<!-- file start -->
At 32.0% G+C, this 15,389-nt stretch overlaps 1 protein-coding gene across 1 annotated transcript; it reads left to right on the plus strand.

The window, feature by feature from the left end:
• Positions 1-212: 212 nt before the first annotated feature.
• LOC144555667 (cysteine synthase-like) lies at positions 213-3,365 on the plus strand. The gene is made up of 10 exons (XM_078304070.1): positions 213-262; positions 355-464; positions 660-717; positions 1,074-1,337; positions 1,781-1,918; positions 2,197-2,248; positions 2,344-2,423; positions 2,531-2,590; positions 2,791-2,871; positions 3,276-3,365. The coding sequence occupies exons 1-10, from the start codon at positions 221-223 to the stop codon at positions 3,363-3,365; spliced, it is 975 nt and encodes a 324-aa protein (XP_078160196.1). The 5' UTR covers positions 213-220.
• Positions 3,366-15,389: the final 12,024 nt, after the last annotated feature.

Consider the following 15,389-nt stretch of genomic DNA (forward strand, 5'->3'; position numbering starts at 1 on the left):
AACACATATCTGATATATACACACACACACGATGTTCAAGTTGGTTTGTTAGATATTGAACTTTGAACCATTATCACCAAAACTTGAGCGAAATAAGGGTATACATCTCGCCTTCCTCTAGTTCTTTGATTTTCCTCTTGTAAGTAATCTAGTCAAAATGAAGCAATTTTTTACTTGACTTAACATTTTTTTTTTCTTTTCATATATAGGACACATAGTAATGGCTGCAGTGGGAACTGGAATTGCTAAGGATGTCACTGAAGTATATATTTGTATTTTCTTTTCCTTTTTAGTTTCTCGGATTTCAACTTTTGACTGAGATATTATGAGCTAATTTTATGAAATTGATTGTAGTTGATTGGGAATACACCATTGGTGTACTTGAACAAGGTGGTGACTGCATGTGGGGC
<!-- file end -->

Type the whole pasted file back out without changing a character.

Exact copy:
At 32.0% G+C, this 15,389-nt stretch overlaps 1 protein-coding gene across 1 annotated transcript; it reads left to right on the plus strand.

The window, feature by feature from the left end:
• Positions 1-212: 212 nt before the first annotated feature.
• LOC144555667 (cysteine synthase-like) lies at positions 213-3,365 on the plus strand. The gene is made up of 10 exons (XM_078304070.1): positions 213-262; positions 355-464; positions 660-717; positions 1,074-1,337; positions 1,781-1,918; positions 2,197-2,248; positions 2,344-2,423; positions 2,531-2,590; positions 2,791-2,871; positions 3,276-3,365. The coding sequence occupies exons 1-10, from the start codon at positions 221-223 to the stop codon at positions 3,363-3,365; spliced, it is 975 nt and encodes a 324-aa protein (XP_078160196.1). The 5' UTR covers positions 213-220.
• Positions 3,366-15,389: the final 12,024 nt, after the last annotated feature.

Consider the following 15,389-nt stretch of genomic DNA (forward strand, 5'->3'; position numbering starts at 1 on the left):
AACACATATCTGATATATACACACACACACGATGTTCAAGTTGGTTTGTTAGATATTGAACTTTGAACCATTATCACCAAAACTTGAGCGAAATAAGGGTATACATCTCGCCTTCCTCTAGTTCTTTGATTTTCCTCTTGTAAGTAATCTAGTCAAAATGAAGCAATTTTTTACTTGACTTAACATTTTTTTTTTCTTTTCATATATAGGACACATAGTAATGGCTGCAGTGGGAACTGGAATTGCTAAGGATGTCACTGAAGTATATATTTGTATTTTCTTTTCCTTTTTAGTTTCTCGGATTTCAACTTTTGACTGAGATATTATGAGCTAATTTTATGAAATTGATTGTAGTTGATTGGGAATACACCATTGGTGTACTTGAACAAGGTGGTGACTGCATGTGGGGC